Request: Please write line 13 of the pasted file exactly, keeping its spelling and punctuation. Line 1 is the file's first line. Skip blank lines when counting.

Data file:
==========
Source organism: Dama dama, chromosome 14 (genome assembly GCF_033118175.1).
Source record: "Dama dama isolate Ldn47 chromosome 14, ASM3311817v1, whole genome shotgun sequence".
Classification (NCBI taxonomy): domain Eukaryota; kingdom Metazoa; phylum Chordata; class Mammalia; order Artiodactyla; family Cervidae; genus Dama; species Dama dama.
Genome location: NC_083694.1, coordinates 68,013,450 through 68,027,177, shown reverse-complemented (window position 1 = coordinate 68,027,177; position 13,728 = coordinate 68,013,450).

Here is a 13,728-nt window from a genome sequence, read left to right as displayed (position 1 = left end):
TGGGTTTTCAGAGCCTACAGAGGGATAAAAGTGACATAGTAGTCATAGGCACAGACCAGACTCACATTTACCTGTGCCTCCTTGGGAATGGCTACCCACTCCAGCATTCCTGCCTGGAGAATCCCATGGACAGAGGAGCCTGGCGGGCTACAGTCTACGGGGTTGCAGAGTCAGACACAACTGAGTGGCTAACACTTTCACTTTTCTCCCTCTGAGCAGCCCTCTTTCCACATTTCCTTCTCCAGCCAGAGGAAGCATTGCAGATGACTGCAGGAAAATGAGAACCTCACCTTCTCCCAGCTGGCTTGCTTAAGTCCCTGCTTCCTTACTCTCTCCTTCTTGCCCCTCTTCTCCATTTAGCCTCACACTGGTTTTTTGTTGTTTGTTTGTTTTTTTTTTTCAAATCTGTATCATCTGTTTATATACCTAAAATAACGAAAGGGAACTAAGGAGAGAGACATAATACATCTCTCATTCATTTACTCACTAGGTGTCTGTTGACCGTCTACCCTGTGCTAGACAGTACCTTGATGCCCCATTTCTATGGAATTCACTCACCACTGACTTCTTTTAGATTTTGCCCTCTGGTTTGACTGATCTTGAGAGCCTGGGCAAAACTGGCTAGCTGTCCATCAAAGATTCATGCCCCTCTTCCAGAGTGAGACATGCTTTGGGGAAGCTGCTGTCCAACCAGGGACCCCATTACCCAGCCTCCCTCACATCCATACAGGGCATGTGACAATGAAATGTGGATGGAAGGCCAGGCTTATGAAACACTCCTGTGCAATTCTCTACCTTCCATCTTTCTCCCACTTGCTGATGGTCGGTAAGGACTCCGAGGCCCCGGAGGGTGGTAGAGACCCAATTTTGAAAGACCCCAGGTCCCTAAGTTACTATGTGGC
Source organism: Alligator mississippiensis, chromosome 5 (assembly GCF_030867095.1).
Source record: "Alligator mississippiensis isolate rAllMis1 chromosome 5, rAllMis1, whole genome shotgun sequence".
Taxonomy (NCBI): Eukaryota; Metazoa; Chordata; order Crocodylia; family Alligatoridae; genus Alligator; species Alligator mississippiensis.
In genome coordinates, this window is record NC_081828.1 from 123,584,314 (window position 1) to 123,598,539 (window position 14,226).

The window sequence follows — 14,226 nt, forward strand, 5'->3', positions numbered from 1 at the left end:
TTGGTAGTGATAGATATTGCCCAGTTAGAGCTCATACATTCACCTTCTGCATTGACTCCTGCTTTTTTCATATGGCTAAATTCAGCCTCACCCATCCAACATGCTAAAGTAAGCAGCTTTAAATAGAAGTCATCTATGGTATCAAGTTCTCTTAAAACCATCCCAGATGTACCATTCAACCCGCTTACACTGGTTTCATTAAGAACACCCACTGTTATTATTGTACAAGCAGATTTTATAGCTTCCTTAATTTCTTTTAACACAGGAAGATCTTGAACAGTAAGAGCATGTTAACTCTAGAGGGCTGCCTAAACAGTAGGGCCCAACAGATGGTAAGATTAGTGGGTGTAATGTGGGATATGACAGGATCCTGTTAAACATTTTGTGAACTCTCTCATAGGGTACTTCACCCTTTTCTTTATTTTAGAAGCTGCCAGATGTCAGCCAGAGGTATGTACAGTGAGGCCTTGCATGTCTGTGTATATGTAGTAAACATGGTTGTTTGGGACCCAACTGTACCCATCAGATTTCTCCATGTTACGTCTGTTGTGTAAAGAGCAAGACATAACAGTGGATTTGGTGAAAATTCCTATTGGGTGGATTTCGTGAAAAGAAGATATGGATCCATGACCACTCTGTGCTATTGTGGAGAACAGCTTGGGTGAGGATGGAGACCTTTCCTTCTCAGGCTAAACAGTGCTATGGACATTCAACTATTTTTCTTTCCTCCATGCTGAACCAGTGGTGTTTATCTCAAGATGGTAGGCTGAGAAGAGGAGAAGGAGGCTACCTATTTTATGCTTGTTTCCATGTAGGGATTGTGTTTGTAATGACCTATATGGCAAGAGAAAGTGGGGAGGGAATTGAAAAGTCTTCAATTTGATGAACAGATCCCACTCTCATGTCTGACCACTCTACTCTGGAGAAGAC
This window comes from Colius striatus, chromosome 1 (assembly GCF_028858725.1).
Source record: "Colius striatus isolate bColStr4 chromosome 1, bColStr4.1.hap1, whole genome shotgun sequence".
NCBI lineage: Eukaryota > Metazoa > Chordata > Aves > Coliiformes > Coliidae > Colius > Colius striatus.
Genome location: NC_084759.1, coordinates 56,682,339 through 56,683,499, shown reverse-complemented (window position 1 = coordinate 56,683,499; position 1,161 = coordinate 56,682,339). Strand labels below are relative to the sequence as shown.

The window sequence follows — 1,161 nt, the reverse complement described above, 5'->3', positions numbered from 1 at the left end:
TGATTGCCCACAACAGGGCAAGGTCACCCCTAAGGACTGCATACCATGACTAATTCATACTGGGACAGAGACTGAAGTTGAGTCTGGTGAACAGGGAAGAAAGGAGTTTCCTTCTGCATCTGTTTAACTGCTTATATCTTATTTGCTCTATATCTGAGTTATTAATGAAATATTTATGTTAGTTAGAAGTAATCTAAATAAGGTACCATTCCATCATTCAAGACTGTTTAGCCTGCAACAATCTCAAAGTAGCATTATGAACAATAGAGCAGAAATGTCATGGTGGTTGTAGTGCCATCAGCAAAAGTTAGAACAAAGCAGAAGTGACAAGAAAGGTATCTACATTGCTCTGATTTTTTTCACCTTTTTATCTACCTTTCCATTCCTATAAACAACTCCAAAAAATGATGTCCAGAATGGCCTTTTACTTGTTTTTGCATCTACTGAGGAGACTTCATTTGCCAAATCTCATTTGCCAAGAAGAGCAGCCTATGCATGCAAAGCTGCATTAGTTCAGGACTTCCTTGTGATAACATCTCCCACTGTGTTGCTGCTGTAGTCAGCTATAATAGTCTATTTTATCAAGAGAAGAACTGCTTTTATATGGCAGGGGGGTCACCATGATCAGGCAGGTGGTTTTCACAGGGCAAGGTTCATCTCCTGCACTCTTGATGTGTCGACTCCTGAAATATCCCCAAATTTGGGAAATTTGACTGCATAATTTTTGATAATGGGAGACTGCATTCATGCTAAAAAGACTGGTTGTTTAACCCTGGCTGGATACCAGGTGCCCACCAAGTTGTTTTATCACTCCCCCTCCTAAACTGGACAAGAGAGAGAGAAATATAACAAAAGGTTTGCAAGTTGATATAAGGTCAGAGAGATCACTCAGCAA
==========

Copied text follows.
This window comes from Colius striatus, chromosome 1 (assembly GCF_028858725.1).